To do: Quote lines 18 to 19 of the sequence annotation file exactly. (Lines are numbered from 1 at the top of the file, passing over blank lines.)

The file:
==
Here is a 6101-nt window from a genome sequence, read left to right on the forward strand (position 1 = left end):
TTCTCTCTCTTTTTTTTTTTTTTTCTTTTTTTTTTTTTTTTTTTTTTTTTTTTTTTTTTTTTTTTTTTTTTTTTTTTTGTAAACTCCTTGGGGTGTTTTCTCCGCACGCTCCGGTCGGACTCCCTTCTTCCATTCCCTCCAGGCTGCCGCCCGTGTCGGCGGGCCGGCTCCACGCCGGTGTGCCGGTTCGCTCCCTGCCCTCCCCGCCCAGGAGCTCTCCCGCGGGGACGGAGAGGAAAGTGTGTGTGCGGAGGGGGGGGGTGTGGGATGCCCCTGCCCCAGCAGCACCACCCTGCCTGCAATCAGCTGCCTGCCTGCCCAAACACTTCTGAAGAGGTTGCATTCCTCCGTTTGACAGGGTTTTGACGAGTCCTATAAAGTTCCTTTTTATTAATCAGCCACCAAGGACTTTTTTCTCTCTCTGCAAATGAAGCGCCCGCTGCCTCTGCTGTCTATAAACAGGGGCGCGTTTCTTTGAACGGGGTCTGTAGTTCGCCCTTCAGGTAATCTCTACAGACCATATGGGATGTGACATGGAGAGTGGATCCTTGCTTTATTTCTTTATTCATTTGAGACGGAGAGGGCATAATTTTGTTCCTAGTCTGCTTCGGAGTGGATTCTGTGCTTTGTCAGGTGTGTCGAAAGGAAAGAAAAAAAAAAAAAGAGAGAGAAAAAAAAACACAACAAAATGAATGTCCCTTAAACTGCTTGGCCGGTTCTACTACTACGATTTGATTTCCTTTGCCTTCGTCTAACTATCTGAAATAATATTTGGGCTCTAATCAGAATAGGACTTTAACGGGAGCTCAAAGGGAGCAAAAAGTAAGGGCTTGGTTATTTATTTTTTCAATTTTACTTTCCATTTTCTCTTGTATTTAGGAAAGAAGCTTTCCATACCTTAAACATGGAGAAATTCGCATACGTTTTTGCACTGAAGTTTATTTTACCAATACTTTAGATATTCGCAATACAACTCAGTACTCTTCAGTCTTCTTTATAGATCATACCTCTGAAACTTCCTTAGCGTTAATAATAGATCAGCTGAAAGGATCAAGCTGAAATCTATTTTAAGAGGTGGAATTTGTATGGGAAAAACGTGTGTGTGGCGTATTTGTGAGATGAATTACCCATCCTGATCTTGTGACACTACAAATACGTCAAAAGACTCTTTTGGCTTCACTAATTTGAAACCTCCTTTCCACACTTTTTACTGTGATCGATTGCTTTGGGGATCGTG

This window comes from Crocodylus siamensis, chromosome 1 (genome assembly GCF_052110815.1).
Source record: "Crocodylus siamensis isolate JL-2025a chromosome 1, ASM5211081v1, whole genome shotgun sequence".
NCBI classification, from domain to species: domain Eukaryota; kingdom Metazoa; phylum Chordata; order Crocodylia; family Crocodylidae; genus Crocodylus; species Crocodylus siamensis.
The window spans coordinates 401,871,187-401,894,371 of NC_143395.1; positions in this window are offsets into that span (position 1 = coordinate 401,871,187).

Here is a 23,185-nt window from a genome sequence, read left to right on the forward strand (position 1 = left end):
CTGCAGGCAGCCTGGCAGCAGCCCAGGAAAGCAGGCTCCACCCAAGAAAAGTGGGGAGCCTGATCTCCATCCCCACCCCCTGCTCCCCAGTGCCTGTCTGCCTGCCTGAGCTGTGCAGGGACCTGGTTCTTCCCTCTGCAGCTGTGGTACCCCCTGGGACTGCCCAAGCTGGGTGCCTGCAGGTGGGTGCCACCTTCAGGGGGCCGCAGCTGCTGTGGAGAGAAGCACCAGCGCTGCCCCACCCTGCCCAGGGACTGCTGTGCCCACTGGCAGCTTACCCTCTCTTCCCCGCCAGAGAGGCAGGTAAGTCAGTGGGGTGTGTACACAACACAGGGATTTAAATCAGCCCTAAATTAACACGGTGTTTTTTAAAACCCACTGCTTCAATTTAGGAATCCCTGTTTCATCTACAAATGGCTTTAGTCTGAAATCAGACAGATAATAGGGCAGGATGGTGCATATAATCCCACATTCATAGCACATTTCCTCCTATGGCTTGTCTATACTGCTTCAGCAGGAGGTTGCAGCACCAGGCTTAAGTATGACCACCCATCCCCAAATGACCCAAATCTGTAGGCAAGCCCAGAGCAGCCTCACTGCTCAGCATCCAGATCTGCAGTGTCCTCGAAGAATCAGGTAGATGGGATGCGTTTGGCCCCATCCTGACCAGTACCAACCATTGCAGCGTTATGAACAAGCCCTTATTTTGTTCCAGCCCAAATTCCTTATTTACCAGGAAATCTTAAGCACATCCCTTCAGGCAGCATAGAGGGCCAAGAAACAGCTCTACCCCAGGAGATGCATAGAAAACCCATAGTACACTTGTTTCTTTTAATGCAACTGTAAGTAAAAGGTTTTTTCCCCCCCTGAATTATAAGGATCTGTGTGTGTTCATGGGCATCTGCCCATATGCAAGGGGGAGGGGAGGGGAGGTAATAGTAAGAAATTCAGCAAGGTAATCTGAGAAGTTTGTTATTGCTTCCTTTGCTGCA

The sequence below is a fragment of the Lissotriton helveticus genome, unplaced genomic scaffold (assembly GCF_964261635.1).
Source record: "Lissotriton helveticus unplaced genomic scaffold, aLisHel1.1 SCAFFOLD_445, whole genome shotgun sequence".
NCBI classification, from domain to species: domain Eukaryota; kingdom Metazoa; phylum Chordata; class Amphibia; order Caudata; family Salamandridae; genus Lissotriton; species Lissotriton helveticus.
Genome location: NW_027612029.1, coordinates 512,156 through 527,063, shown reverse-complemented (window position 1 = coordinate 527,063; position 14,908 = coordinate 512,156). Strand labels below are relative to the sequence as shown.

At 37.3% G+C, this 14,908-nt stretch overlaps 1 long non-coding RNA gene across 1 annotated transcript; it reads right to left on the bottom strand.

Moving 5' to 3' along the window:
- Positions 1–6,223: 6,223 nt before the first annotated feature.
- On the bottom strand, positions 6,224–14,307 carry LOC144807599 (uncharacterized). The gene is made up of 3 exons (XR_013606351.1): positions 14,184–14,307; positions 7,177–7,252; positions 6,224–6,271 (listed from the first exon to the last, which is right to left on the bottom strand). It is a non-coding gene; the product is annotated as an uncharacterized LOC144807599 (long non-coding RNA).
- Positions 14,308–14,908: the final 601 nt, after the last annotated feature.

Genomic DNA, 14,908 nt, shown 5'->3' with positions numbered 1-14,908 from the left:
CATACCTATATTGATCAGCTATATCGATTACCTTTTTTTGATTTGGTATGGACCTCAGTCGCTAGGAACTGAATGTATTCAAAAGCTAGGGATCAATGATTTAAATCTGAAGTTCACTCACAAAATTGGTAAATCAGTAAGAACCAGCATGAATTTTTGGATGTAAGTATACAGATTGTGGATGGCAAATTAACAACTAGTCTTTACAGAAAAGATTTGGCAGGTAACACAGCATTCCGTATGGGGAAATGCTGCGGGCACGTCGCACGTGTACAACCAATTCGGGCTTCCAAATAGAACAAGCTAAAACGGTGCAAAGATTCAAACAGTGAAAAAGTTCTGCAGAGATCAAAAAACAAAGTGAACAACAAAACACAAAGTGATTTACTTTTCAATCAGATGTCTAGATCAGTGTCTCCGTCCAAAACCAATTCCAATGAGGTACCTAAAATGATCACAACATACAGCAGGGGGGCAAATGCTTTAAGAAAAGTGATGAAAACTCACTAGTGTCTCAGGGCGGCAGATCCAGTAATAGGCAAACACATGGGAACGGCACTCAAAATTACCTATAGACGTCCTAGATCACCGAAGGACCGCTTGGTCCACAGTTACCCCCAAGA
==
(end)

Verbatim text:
Genomic DNA, 14,908 nt, shown 5'->3' with positions numbered 1-14,908 from the left:
CATACCTATATTGATCAGCTATATCGATTACCTTTTTTTGATTTGGTATGGACCTCAGTCGCTAGGAACTGAATGTATTCAAAAGCTAGGGATCAATGATTTAAATCTGAAGTTCACTCACAAAATTGGTAAATCAGTAAGAACCAGCATGAATTTTTGGATGTAAGTATACAGATTGTGGATGGCAAATTAACAACTAGTCTTTACAGAAAAGATTTGGCAGGTAACACAGCATTCCGTATGGGGAAATGCTGCGGGCACGTCGCACGTGTACAACCAATTCGGGCTTCCAAATAGAACAAGCTAAAACGGTGCAAAGATTCAAACAGTGAAAAAGTTCTGCAGAGATCAAAAAACAAAGTGAACAACAAAACACAAAGTGATTTACTTTTCAATCAGATGTCTAGATCAGTGTCTCCGTCCAAAACCAATTCCAATGAGGTACCTAAAATGATCACAACATACAGCAGGGGGGCAAATGCTTTAAGAAAAGTGATGAAAACTCACTAGTGTCTCAGGGCGGCAGATCCAGTAATAGGCAAACACATGGGAACGGCACTCAAAATTACCTATAGACGTCCTAGATCACCGAAGGACCGCTTGGTCCACAGTTACCCCCAAGA